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    If you can swing the $200 then go to barn B. Quality turnout is EXTREMELY important. I left one barn earlier this year because my horse was getting pushed around in turnout, chased away from her hay/grain and I had NO choice in who she was turned out with. She was not happy at that barn.

    At my current barn, I have some options between solo and turnout with a buddy. My horse is now turned out all night (~12hours) with one other horse with whom she gets along very well. This also makes her much more relaxes and able to focus on training.



  8. #8
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    Default

    Quote Originally Posted by Simkie View Post
    How important are riding facilities, and how often are you going to be using them?

    IOW, is that beautiful indoor *really* worth $200/month to you?
    The indoor? Not really. Being able to customize my horse's care (pick your pasture, have a stall if you want it, leave them out if you don't want it, etc)? Absolutely.
    Tell a Gelding. Ask a Stallion. Discuss it with a Mare... Pray if it's a Pony!



  9. #9
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    Apr. 14, 2001
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    Default

    Quote Originally Posted by sublimequine View Post
    The indoor? Not really. Being able to customize my horse's care (pick your pasture, have a stall if you want it, leave them out if you don't want it, etc)? Absolutely.
    If that's what's most important to you, then be sure to confirm that's what actually happens with other boarders.

    Because that sort of deal is the kind of thing you hear about when you visit the place, but (IME) often totally falls apart when you're actually THERE.



  10. #10
    Join Date
    Oct. 25, 2008
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    2,224

    Default

    Agree re: talking to other boarders. I recently moved barns primarily due to a BO's description of turnout not exactly matching reality... I asked all the right questions, I just didn't ask the right people.

    As for an indoor, I used to think it was really important until I was forced to ride outside when we moved to a non-indoor barn. Turns out, Horse and I both prefer riding outside, even in maybe-not-so-nice weather; I didn't miss having the indoor NEARLY as much as I thought I would. So an indoor is no longer a factor for me-- it's a nice perk, but not one I'd pay any more $$ to have.
    *friend of bar.ka

    "Evidently, I am an unrepentant b*tch, possible trouble maker, and all around super villian"



  11. #11
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    Quote Originally Posted by Simkie View Post
    If that's what's most important to you, then be sure to confirm that's what actually happens with other boarders.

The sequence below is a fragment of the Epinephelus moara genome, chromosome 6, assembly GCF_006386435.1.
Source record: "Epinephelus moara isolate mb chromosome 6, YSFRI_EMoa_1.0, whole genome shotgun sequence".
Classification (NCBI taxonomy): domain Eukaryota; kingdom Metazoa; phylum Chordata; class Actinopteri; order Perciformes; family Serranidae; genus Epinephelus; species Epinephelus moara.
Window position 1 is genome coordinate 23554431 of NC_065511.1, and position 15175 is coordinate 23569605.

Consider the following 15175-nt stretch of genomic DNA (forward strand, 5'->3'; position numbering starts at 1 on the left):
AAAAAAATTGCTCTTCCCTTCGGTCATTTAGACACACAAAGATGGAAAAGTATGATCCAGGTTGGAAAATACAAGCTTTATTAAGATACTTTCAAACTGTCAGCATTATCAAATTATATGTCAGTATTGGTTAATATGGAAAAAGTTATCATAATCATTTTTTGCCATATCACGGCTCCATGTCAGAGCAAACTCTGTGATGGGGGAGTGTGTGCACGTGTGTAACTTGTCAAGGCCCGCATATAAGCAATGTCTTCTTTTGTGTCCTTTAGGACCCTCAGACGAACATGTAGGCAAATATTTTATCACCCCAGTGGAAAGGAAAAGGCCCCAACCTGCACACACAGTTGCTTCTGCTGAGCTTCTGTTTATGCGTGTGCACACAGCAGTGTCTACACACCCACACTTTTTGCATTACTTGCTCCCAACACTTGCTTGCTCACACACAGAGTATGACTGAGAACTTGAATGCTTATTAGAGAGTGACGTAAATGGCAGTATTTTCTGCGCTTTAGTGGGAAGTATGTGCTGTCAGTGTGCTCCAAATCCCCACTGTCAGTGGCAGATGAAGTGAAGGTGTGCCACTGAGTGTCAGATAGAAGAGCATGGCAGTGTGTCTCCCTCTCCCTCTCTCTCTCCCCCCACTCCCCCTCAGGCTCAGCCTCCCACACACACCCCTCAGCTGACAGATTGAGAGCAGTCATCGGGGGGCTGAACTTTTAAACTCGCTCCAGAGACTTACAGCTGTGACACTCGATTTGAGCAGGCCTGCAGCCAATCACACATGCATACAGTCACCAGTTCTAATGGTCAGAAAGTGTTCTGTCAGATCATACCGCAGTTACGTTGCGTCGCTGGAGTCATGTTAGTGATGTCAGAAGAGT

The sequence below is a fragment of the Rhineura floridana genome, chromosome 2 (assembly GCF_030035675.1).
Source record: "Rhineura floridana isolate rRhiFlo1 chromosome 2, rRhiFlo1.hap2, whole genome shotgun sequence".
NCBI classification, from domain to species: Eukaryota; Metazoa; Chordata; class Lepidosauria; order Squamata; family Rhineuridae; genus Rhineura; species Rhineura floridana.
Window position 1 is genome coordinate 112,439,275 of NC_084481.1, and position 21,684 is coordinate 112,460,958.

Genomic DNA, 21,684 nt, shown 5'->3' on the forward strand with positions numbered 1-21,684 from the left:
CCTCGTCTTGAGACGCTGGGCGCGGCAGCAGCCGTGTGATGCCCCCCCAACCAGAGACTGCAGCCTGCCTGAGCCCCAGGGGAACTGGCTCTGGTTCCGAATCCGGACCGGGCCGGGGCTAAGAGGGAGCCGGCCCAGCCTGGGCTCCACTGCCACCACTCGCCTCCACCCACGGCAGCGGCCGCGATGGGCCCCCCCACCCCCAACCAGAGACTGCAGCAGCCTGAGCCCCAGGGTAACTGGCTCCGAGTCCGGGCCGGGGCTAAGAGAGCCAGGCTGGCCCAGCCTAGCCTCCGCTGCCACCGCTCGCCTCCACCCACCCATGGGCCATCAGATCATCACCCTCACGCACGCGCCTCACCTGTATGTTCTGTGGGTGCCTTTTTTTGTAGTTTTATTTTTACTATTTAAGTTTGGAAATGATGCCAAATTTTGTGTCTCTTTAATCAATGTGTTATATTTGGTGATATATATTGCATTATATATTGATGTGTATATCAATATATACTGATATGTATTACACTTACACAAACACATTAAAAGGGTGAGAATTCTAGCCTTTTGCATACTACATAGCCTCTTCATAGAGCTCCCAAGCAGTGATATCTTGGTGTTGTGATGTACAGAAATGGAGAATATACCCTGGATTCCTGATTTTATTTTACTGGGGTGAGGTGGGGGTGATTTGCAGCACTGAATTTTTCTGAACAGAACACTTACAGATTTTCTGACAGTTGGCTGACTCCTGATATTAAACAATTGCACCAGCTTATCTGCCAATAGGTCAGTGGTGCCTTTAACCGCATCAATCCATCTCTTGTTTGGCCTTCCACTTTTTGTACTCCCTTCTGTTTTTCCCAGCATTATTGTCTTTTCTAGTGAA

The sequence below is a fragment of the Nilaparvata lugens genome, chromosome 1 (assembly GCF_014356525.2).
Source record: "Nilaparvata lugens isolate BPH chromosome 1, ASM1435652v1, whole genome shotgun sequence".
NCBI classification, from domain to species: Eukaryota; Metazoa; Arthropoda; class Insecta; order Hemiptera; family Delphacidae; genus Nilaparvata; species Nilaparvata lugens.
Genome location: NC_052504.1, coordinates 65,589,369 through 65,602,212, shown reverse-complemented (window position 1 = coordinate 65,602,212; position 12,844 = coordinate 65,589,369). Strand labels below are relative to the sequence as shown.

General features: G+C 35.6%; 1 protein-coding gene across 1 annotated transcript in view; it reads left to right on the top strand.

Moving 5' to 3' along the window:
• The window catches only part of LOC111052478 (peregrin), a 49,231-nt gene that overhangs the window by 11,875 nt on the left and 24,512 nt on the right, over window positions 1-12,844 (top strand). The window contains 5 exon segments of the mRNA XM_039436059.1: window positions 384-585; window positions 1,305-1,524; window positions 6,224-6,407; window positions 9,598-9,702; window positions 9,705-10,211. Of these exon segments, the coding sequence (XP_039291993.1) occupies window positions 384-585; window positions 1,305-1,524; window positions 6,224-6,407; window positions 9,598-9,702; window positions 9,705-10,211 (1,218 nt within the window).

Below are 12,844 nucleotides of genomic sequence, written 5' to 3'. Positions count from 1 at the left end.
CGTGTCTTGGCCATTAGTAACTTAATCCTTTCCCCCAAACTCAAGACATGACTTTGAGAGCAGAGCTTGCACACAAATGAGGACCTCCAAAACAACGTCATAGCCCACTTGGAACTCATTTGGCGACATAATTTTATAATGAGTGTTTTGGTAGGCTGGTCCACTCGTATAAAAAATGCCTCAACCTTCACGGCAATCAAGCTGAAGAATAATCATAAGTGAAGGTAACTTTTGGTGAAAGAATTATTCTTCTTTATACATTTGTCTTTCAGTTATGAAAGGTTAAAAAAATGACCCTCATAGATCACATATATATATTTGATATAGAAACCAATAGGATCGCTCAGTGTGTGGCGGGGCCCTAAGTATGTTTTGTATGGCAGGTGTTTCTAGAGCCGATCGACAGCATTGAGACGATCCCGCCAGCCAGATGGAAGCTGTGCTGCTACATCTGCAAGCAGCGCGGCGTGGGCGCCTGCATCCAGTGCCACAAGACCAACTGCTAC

Because that sort of deal is the kind of thing you hear about when you visit the place, but (IME) often totally falls apart when you're actually THERE.
    There's actually no other boarders currently, they're taking in just a few horses to their private facility. But very good point, I'll speak with BO about it to confirm.
    Tell a Gelding. Ask a Stallion. Discuss it with a Mare... Pray if it's a Pony!



  12. #12
    Join Date
    Apr. 13, 2007
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    North San Diego County, CA
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    Default

    Red Flag Alert --

    Many time private, gorgeous, residences are just not that amenable to boarders. They think they are, but soon enough they get annoyed and realize they weren't cut out to have others at their "house."

    I had a horse on trial with a woman who was annoyed that the horse pawed -- she fretted that he would ruin her stall footing, she constantly swept up while you led your horse to cross-ties (shaving footprints be gone!). Wanted you to pick your poop out of the arena before you rinsed off your horse. Shortened up the barn hours. Wanted you to vacuum the tack room when done.

    She had a nice place, but I felt like we were in her living room. She just didn't have it in her to accept the normal "wear/tear/people" of boarding horses.

    I've seen it happen a couple other times, too. One owner required that boarders call first if they wanted to come to the barn outside of normal hours (7-7pm). I can see her point, it's her ranch, but it wouldn't work for me.

    That said -- the second barn would be $1200/month out here, so I'd take it, lol!



  13. #13
    Join Date
    Jan. 16, 2002
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    Default

    I also don't think I'd want to be the first boarder at a barn where it's all private and they are taking in boarders for the first time. WHY are they doing that? More than likely to make money. Which is perfectly fine and the only real rational reason to do so, of course. But if it's a private barn and the boarders are just there to help make ends meet, as opposed to a barn with a business plan and a "customers first" policy, (which is admittedly probably rare, LOL) then I'd worry about being looked on as a nuisance, especially if you are planning to ask for all sorts of special treatment. It's not that I mind BEING a nuisance if the situation really calls for it, but in general I try not to be THAT boarder unless I'm paying for special treatment. And no matter where you live, $300/month is not premium board money. I worry that the BO at barn D will figure that out pretty quickly.

    In order to justify TRIPLING my board bill, there would have to be some UNBELIEVABLE perks. What is it about barn D that justifies 3x the board, and with $200 a month in your pocket could you not work something out at barn B to fix whatever it is?
    Click here before you buy.



  14. #14
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    Apr. 14, 2001
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    Default